Staff may have to work more hours

The possibility that health service staff might be asked to work additional hours for a restricted period, was raised by Mr. Brian Kirwan, newly appointed  Interim Chief Operations Officer, Children & Family Service and until recently, head of the HSE’s Corporate Employee Relations, when he addressed the HMI Dublin Mid-Leinster Forum,  Maureen Browne reports.

The possibility that health service staff might be asked to work additional hours for a restricted period, was raised by Mr. Brian Kirwan, newly appointed Interim Chief Operations Officer, Children & Family Service and until recently, head of the HSE’s Corporate Employee Relations, when he addressed the HMI Dublin Mid-Leinster Forum on the topic “Making Best Use of the Public Service Agreement.”

Brian Kirwan
Brian Kirwan

In reply to questions from the floor, he  said that with fewer people working in the service and nobody wanting to take a pay cut, people might be asked to work an extra three hours a week for a restricted period of, say, three years.

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Mr. Kirwan, who has long experience in industrial relations in the health service and other industries, said he believed that any future exit packages would not be open to all staff but would be targeted at areas where so many people were not required.

He said there would be hundreds of millions of euro knocked off the health service budget next year and by 2014 the health service would lose another 6,500 staff.

He believed that any future exit packages would not be open to all staff but would be targeted at areas where so many people were not required.

With less people and less financial resources over the next few years and with the low lying fruit already picked, the challenge would be how best to manage and the tools available to managers.

“One of these tools is the Croke Park Agreement which can bring about change in a very structured process way.

“There are two core components in the Agreement –the overall agreement which the unions do not see as applying to the health sector and the health sector agreement itself.”

He said the health sector agreement was to assist change, its key objective was to make the public service more efficient and effective, to reduce the HSE’s cost base and increase productivity and to implement the HSE Service Plan.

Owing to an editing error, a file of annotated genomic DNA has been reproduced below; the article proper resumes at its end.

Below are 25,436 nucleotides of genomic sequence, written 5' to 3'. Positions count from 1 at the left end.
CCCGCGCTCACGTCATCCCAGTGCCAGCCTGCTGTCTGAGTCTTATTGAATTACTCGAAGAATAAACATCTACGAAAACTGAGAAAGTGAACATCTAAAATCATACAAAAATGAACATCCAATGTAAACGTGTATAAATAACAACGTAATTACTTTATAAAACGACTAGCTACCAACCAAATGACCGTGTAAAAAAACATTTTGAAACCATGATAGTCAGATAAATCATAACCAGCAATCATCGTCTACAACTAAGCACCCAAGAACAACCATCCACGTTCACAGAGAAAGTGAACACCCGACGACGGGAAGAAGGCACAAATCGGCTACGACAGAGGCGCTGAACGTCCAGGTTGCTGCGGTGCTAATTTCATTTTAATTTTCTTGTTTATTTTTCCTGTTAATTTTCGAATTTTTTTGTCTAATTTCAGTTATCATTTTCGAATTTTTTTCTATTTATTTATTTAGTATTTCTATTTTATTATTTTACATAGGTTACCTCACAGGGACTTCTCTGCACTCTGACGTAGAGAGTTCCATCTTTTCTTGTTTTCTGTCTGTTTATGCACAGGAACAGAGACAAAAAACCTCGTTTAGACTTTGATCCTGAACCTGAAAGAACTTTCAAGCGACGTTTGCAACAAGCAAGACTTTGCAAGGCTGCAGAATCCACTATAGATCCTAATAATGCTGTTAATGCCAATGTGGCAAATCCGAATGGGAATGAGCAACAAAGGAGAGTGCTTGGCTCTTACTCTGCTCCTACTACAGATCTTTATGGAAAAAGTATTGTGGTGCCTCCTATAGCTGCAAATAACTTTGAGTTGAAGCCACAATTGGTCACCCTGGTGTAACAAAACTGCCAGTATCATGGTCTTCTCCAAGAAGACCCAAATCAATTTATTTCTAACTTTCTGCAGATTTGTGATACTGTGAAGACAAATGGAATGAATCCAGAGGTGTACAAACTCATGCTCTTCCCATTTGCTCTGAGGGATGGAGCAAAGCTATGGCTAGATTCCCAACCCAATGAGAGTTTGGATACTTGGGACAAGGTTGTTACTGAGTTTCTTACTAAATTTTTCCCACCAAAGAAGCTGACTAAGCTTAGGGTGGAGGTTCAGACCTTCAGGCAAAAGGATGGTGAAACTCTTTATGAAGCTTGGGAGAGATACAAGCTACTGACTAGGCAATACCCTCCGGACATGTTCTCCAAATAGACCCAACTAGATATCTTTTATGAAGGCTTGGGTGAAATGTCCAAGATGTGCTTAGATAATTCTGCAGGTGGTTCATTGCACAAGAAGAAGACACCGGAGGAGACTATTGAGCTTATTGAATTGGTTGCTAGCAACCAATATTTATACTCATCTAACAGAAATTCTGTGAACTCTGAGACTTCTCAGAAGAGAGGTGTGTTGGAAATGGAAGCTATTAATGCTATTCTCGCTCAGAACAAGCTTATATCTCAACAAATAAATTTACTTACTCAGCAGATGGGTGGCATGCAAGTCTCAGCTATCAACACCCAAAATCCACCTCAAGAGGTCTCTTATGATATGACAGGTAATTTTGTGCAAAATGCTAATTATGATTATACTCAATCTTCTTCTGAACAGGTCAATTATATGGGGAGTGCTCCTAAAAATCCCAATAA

Paragraph 1.4 was the key paragraph in the Public Service Agreement. This stated that “in order to sustain the delivery of excellent public service, alongside the targeted reduction in public service numbers over the coming years, the parties accept that efficiencies will be maximised, productivity increased, work practices revised and other initiatives.”

“Other initiatives open up a whole range of changes which managers can propose and put forward,” he said

“With the exception of pay, there is no limit in the Public Service Agreement, and then of course we ask what is pay? Is it basic pay, premium rates, overtime? Should people be paid premium rates for doing additional hours? Maybe yes, maybe no –depending from where you are coming.

“We are looking at rosters, an extended day, skill mix, matching of staff to activity. We know that in certain areas and disciplines we have more staff of a higher grade than we need. We are looking at that to see how we can change it and change is happening. For example, private community nursing homes probably have 30 per cent nurses to 70 per cent care assistants, but in the public area it is probably the other way around. We are moving to a 50/50 or 60/40 situation. We realise that the HSE probably has patients with higher levels of dependency but we are not sure that there is such a huge difference.”